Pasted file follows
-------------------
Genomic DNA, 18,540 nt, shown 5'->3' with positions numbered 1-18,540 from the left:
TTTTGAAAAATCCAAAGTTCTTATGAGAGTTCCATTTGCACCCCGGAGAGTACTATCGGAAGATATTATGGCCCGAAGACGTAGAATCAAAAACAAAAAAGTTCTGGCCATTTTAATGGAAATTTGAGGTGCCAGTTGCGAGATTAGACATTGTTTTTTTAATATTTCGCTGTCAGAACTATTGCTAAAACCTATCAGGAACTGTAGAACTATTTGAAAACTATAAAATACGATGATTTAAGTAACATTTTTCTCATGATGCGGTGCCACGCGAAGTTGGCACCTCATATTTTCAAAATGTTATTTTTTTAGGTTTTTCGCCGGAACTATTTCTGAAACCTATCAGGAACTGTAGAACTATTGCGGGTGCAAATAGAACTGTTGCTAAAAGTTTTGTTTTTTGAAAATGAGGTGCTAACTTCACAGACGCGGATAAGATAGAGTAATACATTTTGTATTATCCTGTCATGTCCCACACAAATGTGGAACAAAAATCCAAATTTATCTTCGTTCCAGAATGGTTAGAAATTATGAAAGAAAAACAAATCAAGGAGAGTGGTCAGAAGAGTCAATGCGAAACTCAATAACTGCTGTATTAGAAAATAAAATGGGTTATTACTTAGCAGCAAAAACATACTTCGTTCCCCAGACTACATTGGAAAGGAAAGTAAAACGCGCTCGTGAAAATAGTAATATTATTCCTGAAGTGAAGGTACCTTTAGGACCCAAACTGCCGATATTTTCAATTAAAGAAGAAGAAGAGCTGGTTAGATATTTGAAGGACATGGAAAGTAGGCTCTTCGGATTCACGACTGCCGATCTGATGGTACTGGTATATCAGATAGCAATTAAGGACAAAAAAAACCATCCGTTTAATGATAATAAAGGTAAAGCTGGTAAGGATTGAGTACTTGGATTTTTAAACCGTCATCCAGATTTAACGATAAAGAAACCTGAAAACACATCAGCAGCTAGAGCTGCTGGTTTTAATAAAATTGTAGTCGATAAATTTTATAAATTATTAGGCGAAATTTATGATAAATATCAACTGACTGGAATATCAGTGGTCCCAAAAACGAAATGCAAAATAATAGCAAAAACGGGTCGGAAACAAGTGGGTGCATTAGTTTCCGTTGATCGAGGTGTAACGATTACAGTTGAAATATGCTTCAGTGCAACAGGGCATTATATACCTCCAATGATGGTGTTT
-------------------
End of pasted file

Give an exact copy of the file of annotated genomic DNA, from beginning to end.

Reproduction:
Genomic DNA, 18,540 nt, shown 5'->3' with positions numbered 1-18,540 from the left:
TTTTGAAAAATCCAAAGTTCTTATGAGAGTTCCATTTGCACCCCGGAGAGTACTATCGGAAGATATTATGGCCCGAAGACGTAGAATCAAAAACAAAAAAGTTCTGGCCATTTTAATGGAAATTTGAGGTGCCAGTTGCGAGATTAGACATTGTTTTTTTAATATTTCGCTGTCAGAACTATTGCTAAAACCTATCAGGAACTGTAGAACTATTTGAAAACTATAAAATACGATGATTTAAGTAACATTTTTCTCATGATGCGGTGCCACGCGAAGTTGGCACCTCATATTTTCAAAATGTTATTTTTTTAGGTTTTTCGCCGGAACTATTTCTGAAACCTATCAGGAACTGTAGAACTATTGCGGGTGCAAATAGAACTGTTGCTAAAAGTTTTGTTTTTTGAAAATGAGGTGCTAACTTCACAGACGCGGATAAGATAGAGTAATACATTTTGTATTATCCTGTCATGTCCCACACAAATGTGGAACAAAAATCCAAATTTATCTTCGTTCCAGAATGGTTAGAAATTATGAAAGAAAAACAAATCAAGGAGAGTGGTCAGAAGAGTCAATGCGAAACTCAATAACTGCTGTATTAGAAAATAAAATGGGTTATTACTTAGCAGCAAAAACATACTTCGTTCCCCAGACTACATTGGAAAGGAAAGTAAAACGCGCTCGTGAAAATAGTAATATTATTCCTGAAGTGAAGGTACCTTTAGGACCCAAACTGCCGATATTTTCAATTAAAGAAGAAGAAGAGCTGGTTAGATATTTGAAGGACATGGAAAGTAGGCTCTTCGGATTCACGACTGCCGATCTGATGGTACTGGTATATCAGATAGCAATTAAGGACAAAAAAAACCATCCGTTTAATGATAATAAAGGTAAAGCTGGTAAGGATTGAGTACTTGGATTTTTAAACCGTCATCCAGATTTAACGATAAAGAAACCTGAAAACACATCAGCAGCTAGAGCTGCTGGTTTTAATAAAATTGTAGTCGATAAATTTTATAAATTATTAGGCGAAATTTATGATAAATATCAACTGACTGGAATATCAGTGGTCCCAAAAACGAAATGCAAAATAATAGCAAAAACGGGTCGGAAACAAGTGGGTGCATTAGTTTCCGTTGATCGAGGTGTAACGATTACAGTTGAAATATGCTTCAGTGCAACAGGGCATTATATACCTCCAATGATGGTGTTT